Posted in Blog  
  on Nov 20, 2014

A Guide to Understanding Capitalization Rates

If you’re trying to decide whether a certain property is a good investment, one useful statistic to understand is the capitalization or “cap” rate. The cap rate tool is used often in the real estate industry, but calculating it accurately can be a complex process. Gaining a clear understanding of how the cap rate can be used to evaluate risk when purchasing a property can help you make sound investment choices.


Capitalization Rate Definition

The cap rate is a ratio that represents the percentage return a property investor would receive in one year. It is calculated by dividing the annual net operating income of a property by the property asset value. For example, suppose a building valued at $500,000 had an annual net operating income of $50,000. The cap rate would be $50,000/$500,000, or 10 percent. Intuitively, the cap rate tells you what percentage of your investment you can expect to earn back in a year. Although this is a bit of an oversimplification that would only be completely accurate for an all-cash investment, it’s a useful starting point for evaluating whether a property will be a good investment.

When to Use the Cap Rate

The cap rate can be very helpful in several circumstances. For example, a rough cap rate calculation can help you to assess the value of a purchase compared to other potential investment opportunities. Suppose you’re considering two similar properties in a similar location. One has a cap rate of 6 percent, while another property has a cap rate of 17 percent. A comparison of the two cap rates immediately tells you that the second property would potentially offer a better return on your investment.

Cap rate calculations may also form a trend that can help investors to understand market fluctuations. For example, if cap rates in an area are decreasing, then that means that market forces are driving prices up. Understanding historical cap rate data can yield insight into the potential long-term performance of an investment.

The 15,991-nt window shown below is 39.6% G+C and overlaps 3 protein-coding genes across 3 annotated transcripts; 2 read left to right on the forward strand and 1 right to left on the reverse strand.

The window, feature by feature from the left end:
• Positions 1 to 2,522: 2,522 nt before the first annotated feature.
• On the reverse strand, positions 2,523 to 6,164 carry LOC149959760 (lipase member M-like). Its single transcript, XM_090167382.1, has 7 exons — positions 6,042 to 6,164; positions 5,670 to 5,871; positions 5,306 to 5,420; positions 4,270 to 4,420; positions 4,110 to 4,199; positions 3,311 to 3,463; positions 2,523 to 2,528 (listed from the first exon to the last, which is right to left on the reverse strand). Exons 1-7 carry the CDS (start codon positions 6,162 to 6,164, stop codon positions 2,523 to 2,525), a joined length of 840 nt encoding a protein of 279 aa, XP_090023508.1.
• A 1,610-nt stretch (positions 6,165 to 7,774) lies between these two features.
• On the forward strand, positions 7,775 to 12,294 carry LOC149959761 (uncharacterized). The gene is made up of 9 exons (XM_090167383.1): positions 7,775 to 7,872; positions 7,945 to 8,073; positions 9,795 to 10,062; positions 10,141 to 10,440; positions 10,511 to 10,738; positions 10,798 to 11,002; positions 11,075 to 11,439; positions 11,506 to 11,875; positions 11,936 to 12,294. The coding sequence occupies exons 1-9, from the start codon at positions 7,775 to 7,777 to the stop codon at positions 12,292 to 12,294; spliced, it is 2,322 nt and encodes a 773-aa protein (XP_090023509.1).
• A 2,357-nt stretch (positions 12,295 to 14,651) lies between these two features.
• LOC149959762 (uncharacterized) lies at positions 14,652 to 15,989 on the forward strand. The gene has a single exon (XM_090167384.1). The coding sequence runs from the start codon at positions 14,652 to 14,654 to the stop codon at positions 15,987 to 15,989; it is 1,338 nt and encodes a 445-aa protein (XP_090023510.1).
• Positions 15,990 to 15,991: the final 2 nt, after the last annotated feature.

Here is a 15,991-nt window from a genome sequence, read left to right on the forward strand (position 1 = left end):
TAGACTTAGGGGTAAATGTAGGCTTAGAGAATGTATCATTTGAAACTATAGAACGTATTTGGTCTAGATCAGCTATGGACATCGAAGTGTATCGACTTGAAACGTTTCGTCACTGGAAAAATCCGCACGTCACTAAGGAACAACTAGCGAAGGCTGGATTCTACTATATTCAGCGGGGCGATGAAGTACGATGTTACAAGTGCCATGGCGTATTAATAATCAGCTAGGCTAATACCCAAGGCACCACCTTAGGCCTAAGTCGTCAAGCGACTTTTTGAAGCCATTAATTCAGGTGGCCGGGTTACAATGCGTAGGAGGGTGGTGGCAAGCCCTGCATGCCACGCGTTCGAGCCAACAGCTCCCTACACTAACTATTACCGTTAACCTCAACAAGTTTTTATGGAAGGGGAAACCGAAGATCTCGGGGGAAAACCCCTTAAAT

When Not to Use the Cap Rate

As stated before, the cap rate is a bit of an oversimplification that makes the most sense when used for a property with a stable net operating income that has been purchased completely with cash. However, if a property has a fluctuating income stream, or if the owner owes debt on the property via a mortgage or other loans, then a cap rate calculation becomes less credible as a true valuation of the property.

Components of the Cap Rate

The calculation of the cap rate should take into account the value of the additional risk you assume when you purchase an investment property. Risk is made up of any factors that can cause your investment to lose value, and in real estate these factors include things like:

  • The property’s age
  • The tenants’ credit worthiness, the number of leases in place, and the length of these leases
  • Population growth, employment growth, and the value of comparable properties in the area

All of these elements of risk will impact cash flow, and they are therefore pertinent to consider and must be factored into the calculation of the cap rate.


Calculating the most accurate picture of the value of a property is a complex, multi-layered process that needs to account for the future value of cash, the weight of capital expenses, and the impact of irregular cash flows. Although a cap rate doesn't take these elements into account, it does offer a simple way for you to quickly learn a lot about a property and make a purchasing decision.


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